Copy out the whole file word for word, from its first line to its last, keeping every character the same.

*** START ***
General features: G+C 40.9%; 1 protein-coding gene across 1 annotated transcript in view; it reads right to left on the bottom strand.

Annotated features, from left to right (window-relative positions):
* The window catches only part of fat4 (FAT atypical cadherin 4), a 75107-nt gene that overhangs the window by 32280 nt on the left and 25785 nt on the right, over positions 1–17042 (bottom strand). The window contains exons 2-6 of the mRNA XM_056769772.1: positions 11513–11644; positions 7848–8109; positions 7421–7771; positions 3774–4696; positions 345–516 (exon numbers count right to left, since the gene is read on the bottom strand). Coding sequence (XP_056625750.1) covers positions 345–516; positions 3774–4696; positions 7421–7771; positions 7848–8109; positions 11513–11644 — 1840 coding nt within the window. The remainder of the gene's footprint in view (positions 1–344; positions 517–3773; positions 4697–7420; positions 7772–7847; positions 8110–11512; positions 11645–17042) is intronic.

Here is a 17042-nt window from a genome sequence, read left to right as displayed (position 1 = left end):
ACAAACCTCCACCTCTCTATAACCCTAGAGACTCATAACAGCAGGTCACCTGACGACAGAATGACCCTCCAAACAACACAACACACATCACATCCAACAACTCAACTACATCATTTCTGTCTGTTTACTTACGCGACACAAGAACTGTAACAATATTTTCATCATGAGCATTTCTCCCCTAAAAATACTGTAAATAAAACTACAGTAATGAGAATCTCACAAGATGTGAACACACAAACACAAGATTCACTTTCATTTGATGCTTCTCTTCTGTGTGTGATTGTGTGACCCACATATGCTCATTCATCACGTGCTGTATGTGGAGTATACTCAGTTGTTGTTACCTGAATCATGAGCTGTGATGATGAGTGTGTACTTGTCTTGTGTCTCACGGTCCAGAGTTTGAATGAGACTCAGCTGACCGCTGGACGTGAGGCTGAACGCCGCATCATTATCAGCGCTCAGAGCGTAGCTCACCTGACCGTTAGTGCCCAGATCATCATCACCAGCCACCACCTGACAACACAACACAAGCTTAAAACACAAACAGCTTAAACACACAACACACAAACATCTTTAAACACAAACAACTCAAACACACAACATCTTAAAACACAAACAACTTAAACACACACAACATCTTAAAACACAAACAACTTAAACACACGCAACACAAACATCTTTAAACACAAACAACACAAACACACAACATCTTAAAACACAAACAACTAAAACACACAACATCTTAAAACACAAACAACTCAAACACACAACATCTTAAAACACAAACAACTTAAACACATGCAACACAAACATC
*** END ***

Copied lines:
General features: G+C 40.9%; 1 protein-coding gene across 1 annotated transcript in view; it reads right to left on the bottom strand.

Annotated features, from left to right (window-relative positions):
* The window catches only part of fat4 (FAT atypical cadherin 4), a 75107-nt gene that overhangs the window by 32280 nt on the left and 25785 nt on the right, over positions 1–17042 (bottom strand). The window contains exons 2-6 of the mRNA XM_056769772.1: positions 11513–11644; positions 7848–8109; positions 7421–7771; positions 3774–4696; positions 345–516 (exon numbers count right to left, since the gene is read on the bottom strand). Coding sequence (XP_056625750.1) covers positions 345–516; positions 3774–4696; positions 7421–7771; positions 7848–8109; positions 11513–11644 — 1840 coding nt within the window. The remainder of the gene's footprint in view (positions 1–344; positions 517–3773; positions 4697–7420; positions 7772–7847; positions 8110–11512; positions 11645–17042) is intronic.

Here is a 17042-nt window from a genome sequence, read left to right as displayed (position 1 = left end):
ACAAACCTCCACCTCTCTATAACCCTAGAGACTCATAACAGCAGGTCACCTGACGACAGAATGACCCTCCAAACAACACAACACACATCACATCCAACAACTCAACTACATCATTTCTGTCTGTTTACTTACGCGACACAAGAACTGTAACAATATTTTCATCATGAGCATTTCTCCCCTAAAAATACTGTAAATAAAACTACAGTAATGAGAATCTCACAAGATGTGAACACACAAACACAAGATTCACTTTCATTTGATGCTTCTCTTCTGTGTGTGATTGTGTGACCCACATATGCTCATTCATCACGTGCTGTATGTGGAGTATACTCAGTTGTTGTTACCTGAATCATGAGCTGTGATGATGAGTGTGTACTTGTCTTGTGTCTCACGGTCCAGAGTTTGAATGAGACTCAGCTGACCGCTGGACGTGAGGCTGAACGCCGCATCATTATCAGCGCTCAGAGCGTAGCTCACCTGACCGTTAGTGCCCAGATCATCATCACCAGCCACCACCTGACAACACAACACAAGCTTAAAACACAAACAGCTTAAACACACAACACACAAACATCTTTAAACACAAACAACTCAAACACACAACATCTTAAAACACAAACAACTTAAACACACACAACATCTTAAAACACAAACAACTTAAACACACGCAACACAAACATCTTTAAACACAAACAACACAAACACACAACATCTTAAAACACAAACAACTAAAACACACAACATCTTAAAACACAAACAACTCAAACACACAACATCTTAAAACACAAACAACTTAAACACATGCAACACAAACATC